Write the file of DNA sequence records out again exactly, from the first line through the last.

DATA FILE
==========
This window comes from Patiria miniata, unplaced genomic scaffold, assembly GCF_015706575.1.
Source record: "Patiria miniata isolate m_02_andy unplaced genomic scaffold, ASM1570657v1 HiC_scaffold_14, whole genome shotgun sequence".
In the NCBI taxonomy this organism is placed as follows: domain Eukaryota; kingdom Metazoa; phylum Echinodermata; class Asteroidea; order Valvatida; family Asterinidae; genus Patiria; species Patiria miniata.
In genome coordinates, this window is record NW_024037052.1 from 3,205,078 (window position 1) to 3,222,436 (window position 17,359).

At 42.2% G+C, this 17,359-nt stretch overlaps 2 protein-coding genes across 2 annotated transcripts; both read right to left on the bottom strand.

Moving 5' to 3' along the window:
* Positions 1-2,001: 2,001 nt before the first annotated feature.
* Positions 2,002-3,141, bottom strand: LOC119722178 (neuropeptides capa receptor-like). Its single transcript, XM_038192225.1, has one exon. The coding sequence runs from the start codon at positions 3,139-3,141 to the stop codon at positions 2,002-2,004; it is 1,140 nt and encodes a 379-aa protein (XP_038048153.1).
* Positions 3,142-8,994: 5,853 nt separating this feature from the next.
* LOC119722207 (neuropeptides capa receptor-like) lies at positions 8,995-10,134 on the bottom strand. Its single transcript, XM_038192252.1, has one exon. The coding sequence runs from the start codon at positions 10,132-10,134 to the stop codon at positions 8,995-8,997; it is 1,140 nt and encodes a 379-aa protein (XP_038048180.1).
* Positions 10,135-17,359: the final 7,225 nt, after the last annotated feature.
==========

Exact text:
This window comes from Patiria miniata, unplaced genomic scaffold, assembly GCF_015706575.1.
Source record: "Patiria miniata isolate m_02_andy unplaced genomic scaffold, ASM1570657v1 HiC_scaffold_14, whole genome shotgun sequence".
In the NCBI taxonomy this organism is placed as follows: domain Eukaryota; kingdom Metazoa; phylum Echinodermata; class Asteroidea; order Valvatida; family Asterinidae; genus Patiria; species Patiria miniata.
In genome coordinates, this window is record NW_024037052.1 from 3,205,078 (window position 1) to 3,222,436 (window position 17,359).

At 42.2% G+C, this 17,359-nt stretch overlaps 2 protein-coding genes across 2 annotated transcripts; both read right to left on the bottom strand.

Moving 5' to 3' along the window:
* Positions 1-2,001: 2,001 nt before the first annotated feature.
* Positions 2,002-3,141, bottom strand: LOC119722178 (neuropeptides capa receptor-like). Its single transcript, XM_038192225.1, has one exon. The coding sequence runs from the start codon at positions 3,139-3,141 to the stop codon at positions 2,002-2,004; it is 1,140 nt and encodes a 379-aa protein (XP_038048153.1).
* Positions 3,142-8,994: 5,853 nt separating this feature from the next.
* LOC119722207 (neuropeptides capa receptor-like) lies at positions 8,995-10,134 on the bottom strand. Its single transcript, XM_038192252.1, has one exon. The coding sequence runs from the start codon at positions 10,132-10,134 to the stop codon at positions 8,995-8,997; it is 1,140 nt and encodes a 379-aa protein (XP_038048180.1).
* Positions 10,135-17,359: the final 7,225 nt, after the last annotated feature.